out on the road that crossed the Purdy road a little west of
Owl creek, but before he reached his destination he was met by
Capt. Rowley, of Grant's staff, who brought the information
that the Union right had been beaten back toward the landing,
and that the road upon which the division was then moving led
to the rear of the Confederate position. This necessitated a
countermarch to the river road in order to form a junction
with the right of the line as then established and this so
delayed the movement that it was dark before Wallace reached
the field. A similar delay occurred in the case of Nelson's
division. It was past 1 p.m. when he started from Savannah.
The roads had been overflowed and in some places were almost
impassable. Although the men were eager to join in the combat
the march was necessarily slow and the command did not reach
the field in time to take part in the first days engagement.
Crittenden's division arrived about 9 p.m. and the boats were
sent back to Savannah to bring up McCook's division which
arrived at the landing at 5 o'clock on Monday morning.

The early part of the night was spent by the Federal
generals in collecting their stragglers and forming their
lines for the next day's battle. The fresh troops of Nelson
and Crittenden were formed near the landing, in a line
perpendicular to the river and extending to the Corinth road.
Across the road were Hurlbut, McClernand and Sherman, in the
order named, and among whom had been apportioned the remnant
of Prentiss' division. On the extreme right was the division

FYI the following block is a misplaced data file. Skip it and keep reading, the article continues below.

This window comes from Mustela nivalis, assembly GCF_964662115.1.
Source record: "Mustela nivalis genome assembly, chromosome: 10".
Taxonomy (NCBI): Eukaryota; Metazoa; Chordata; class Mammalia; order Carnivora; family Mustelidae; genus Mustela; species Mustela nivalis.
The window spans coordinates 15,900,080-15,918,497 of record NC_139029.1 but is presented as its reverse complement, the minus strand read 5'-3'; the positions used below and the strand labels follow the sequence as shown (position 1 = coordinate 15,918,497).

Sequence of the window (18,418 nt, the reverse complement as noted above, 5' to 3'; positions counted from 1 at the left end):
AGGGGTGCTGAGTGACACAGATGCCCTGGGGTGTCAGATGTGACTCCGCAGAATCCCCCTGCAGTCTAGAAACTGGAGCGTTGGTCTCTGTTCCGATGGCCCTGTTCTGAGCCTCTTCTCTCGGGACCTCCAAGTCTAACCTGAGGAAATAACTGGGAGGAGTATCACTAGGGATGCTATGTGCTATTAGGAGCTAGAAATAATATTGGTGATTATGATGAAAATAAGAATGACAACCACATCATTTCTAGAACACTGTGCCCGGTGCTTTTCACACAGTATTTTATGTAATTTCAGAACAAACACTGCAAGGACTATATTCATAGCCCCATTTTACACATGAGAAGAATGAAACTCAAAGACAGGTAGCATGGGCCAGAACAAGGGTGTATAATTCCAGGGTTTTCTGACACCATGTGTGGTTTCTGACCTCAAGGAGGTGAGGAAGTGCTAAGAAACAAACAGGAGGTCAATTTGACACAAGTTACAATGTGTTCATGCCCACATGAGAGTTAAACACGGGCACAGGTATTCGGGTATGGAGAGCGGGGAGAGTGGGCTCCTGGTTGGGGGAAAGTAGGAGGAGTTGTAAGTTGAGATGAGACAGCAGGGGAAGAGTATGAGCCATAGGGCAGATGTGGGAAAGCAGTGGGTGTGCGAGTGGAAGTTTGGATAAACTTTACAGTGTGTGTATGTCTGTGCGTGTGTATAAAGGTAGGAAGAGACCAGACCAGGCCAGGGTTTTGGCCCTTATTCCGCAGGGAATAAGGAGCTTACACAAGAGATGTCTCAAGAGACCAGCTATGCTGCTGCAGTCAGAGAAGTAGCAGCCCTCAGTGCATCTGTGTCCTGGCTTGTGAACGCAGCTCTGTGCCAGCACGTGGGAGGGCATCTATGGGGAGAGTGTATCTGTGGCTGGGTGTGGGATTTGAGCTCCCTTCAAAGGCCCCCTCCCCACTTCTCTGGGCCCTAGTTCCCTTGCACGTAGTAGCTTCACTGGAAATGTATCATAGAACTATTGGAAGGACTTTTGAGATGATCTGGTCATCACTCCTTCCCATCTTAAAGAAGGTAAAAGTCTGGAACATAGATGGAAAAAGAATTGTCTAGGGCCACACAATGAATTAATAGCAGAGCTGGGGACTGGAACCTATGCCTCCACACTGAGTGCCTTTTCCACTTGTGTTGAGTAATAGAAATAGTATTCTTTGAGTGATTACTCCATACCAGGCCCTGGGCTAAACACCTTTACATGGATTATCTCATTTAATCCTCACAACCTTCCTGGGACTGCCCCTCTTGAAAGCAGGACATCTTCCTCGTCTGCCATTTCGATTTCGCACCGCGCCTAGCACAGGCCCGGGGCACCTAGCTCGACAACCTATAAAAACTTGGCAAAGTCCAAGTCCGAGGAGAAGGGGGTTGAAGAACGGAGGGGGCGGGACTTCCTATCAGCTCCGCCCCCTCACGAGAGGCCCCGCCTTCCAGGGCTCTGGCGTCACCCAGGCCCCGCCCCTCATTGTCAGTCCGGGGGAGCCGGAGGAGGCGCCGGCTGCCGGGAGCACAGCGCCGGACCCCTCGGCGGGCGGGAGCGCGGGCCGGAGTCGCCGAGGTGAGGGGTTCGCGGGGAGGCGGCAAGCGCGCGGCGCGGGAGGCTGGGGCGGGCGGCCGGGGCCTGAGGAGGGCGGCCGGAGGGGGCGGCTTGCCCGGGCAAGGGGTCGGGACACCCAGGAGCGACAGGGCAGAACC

of Lew Wallace, near Snake creek. Toward midnight a heavy
rain began to fall, but the men maintained their places in the
line, many lying on the bare ground without shelter. On the
Confederate side conditions were no better, and possibly
worse. Those who occupied the captured camps availed
themselves of the shelter of the tents, but by far the greater
part of the army passed the night in the open air. Although
they were the victors in Sunday's action they had suffered
severely. Jackson's brigade was completely disintegrated in
Bragg's last attack; Hindman's was also broken to pieces;
Gladden's, or what was left of it, bivouacked near the Hamburg
road; Trabue's occupied McDowell's camp; the other two
brigades of Breckenridge's command lay between the church and
the river; part of Clark's division was between Breckenridge
and the church, in which Beauregard had established his
headquarters; Hardee, with Cleburne's brigade occupied
Prentiss' camp; Wood's slept in McClernand's, while Cheatham's
division and one regiment of Clark's left the field under
command of Polk and returned to their camp of the preceding
night. All through the night the two Union gunboats threw
shells at intervals of 10 or 15 minutes into the enemy's
lines, making it impossible for the exhausted men to get the
sleep they so sorely needed, and in some instances driving
them from the captured camps.

The arrival of Lew Wallace's division and the Army of the
Ohio gave great encouragement to the Union troops, and the
army now assumed the offensive. On Monday morning the attack
was begun as soon as it was light enough to see and commenced
on both flanks almost simultaneously. On the left Nelson
moved out on the river road in line of battle, Ammen on the